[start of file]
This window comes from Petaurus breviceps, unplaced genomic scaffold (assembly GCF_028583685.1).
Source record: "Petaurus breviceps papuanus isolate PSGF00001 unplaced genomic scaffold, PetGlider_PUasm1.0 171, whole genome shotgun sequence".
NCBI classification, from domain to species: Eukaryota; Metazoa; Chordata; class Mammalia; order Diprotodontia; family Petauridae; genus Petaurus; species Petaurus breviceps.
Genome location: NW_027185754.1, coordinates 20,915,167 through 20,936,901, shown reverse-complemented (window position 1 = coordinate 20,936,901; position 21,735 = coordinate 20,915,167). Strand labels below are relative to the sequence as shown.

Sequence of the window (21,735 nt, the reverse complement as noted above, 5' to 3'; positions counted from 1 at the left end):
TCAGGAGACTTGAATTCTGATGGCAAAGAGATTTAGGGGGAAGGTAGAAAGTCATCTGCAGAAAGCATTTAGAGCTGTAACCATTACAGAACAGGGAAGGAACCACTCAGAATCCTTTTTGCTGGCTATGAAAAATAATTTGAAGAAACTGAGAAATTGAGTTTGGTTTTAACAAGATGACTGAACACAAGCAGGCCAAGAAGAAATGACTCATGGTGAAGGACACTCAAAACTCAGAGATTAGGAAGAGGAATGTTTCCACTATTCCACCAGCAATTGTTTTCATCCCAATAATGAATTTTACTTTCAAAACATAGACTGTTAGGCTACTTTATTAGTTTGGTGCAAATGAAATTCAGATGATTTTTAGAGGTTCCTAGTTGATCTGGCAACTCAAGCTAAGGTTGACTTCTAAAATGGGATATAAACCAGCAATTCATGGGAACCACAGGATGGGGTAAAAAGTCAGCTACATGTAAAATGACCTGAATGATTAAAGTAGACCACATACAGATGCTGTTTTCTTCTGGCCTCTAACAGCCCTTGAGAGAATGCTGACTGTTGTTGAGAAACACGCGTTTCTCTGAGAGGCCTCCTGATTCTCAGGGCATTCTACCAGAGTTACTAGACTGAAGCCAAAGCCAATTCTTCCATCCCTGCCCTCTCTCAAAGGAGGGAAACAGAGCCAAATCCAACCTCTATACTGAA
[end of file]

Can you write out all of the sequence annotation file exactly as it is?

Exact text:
This window comes from Petaurus breviceps, unplaced genomic scaffold (assembly GCF_028583685.1).
Source record: "Petaurus breviceps papuanus isolate PSGF00001 unplaced genomic scaffold, PetGlider_PUasm1.0 171, whole genome shotgun sequence".
NCBI classification, from domain to species: Eukaryota; Metazoa; Chordata; class Mammalia; order Diprotodontia; family Petauridae; genus Petaurus; species Petaurus breviceps.
Genome location: NW_027185754.1, coordinates 20,915,167 through 20,936,901, shown reverse-complemented (window position 1 = coordinate 20,936,901; position 21,735 = coordinate 20,915,167). Strand labels below are relative to the sequence as shown.

Sequence of the window (21,735 nt, the reverse complement as noted above, 5' to 3'; positions counted from 1 at the left end):
TCAGGAGACTTGAATTCTGATGGCAAAGAGATTTAGGGGGAAGGTAGAAAGTCATCTGCAGAAAGCATTTAGAGCTGTAACCATTACAGAACAGGGAAGGAACCACTCAGAATCCTTTTTGCTGGCTATGAAAAATAATTTGAAGAAACTGAGAAATTGAGTTTGGTTTTAACAAGATGACTGAACACAAGCAGGCCAAGAAGAAATGACTCATGGTGAAGGACACTCAAAACTCAGAGATTAGGAAGAGGAATGTTTCCACTATTCCACCAGCAATTGTTTTCATCCCAATAATGAATTTTACTTTCAAAACATAGACTGTTAGGCTACTTTATTAGTTTGGTGCAAATGAAATTCAGATGATTTTTAGAGGTTCCTAGTTGATCTGGCAACTCAAGCTAAGGTTGACTTCTAAAATGGGATATAAACCAGCAATTCATGGGAACCACAGGATGGGGTAAAAAGTCAGCTACATGTAAAATGACCTGAATGATTAAAGTAGACCACATACAGATGCTGTTTTCTTCTGGCCTCTAACAGCCCTTGAGAGAATGCTGACTGTTGTTGAGAAACACGCGTTTCTCTGAGAGGCCTCCTGATTCTCAGGGCATTCTACCAGAGTTACTAGACTGAAGCCAAAGCCAATTCTTCCATCCCTGCCCTCTCTCAAAGGAGGGAAACAGAGCCAAATCCAACCTCTATACTGAA